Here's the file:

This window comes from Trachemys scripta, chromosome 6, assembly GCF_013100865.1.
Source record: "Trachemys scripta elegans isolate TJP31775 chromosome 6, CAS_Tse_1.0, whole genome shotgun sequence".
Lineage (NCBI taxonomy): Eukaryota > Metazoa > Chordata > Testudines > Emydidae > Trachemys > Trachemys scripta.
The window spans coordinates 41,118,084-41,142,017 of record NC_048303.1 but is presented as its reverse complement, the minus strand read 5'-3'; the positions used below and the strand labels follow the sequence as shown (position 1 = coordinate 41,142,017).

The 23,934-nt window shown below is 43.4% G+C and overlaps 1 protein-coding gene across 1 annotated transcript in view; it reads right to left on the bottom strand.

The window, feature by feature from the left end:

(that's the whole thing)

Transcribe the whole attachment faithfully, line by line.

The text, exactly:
This window comes from Trachemys scripta, chromosome 6, assembly GCF_013100865.1.
Source record: "Trachemys scripta elegans isolate TJP31775 chromosome 6, CAS_Tse_1.0, whole genome shotgun sequence".
Lineage (NCBI taxonomy): Eukaryota > Metazoa > Chordata > Testudines > Emydidae > Trachemys > Trachemys scripta.
The window spans coordinates 41,118,084-41,142,017 of record NC_048303.1 but is presented as its reverse complement, the minus strand read 5'-3'; the positions used below and the strand labels follow the sequence as shown (position 1 = coordinate 41,142,017).

The 23,934-nt window shown below is 43.4% G+C and overlaps 1 protein-coding gene across 1 annotated transcript in view; it reads right to left on the bottom strand.

The window, feature by feature from the left end: